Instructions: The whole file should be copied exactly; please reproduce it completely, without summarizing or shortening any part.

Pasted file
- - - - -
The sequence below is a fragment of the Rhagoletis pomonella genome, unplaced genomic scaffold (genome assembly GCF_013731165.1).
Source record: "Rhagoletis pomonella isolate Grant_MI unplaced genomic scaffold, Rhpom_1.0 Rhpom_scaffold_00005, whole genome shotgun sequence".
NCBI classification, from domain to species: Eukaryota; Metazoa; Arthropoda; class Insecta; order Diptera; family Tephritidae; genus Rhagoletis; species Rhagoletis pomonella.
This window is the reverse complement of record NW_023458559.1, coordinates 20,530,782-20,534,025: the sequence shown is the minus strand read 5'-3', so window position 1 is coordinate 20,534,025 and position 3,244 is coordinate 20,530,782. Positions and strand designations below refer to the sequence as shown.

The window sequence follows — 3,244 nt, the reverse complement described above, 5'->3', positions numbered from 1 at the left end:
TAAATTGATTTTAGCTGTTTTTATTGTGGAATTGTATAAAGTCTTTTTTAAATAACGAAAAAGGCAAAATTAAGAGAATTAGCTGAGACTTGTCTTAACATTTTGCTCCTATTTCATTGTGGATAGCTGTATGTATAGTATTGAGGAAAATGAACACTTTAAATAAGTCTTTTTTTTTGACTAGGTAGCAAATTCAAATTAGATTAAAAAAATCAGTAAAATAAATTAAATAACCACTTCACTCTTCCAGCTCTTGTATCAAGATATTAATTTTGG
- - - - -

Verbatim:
The sequence below is a fragment of the Rhagoletis pomonella genome, unplaced genomic scaffold (genome assembly GCF_013731165.1).
Source record: "Rhagoletis pomonella isolate Grant_MI unplaced genomic scaffold, Rhpom_1.0 Rhpom_scaffold_00005, whole genome shotgun sequence".
NCBI classification, from domain to species: Eukaryota; Metazoa; Arthropoda; class Insecta; order Diptera; family Tephritidae; genus Rhagoletis; species Rhagoletis pomonella.
This window is the reverse complement of record NW_023458559.1, coordinates 20,530,782-20,534,025: the sequence shown is the minus strand read 5'-3', so window position 1 is coordinate 20,534,025 and position 3,244 is coordinate 20,530,782. Positions and strand designations below refer to the sequence as shown.

The window sequence follows — 3,244 nt, the reverse complement described above, 5'->3', positions numbered from 1 at the left end:
TAAATTGATTTTAGCTGTTTTTATTGTGGAATTGTATAAAGTCTTTTTTAAATAACGAAAAAGGCAAAATTAAGAGAATTAGCTGAGACTTGTCTTAACATTTTGCTCCTATTTCATTGTGGATAGCTGTATGTATAGTATTGAGGAAAATGAACACTTTAAATAAGTCTTTTTTTTTGACTAGGTAGCAAATTCAAATTAGATTAAAAAAATCAGTAAAATAAATTAAATAACCACTTCACTCTTCCAGCTCTTGTATCAAGATATTAATTTTGG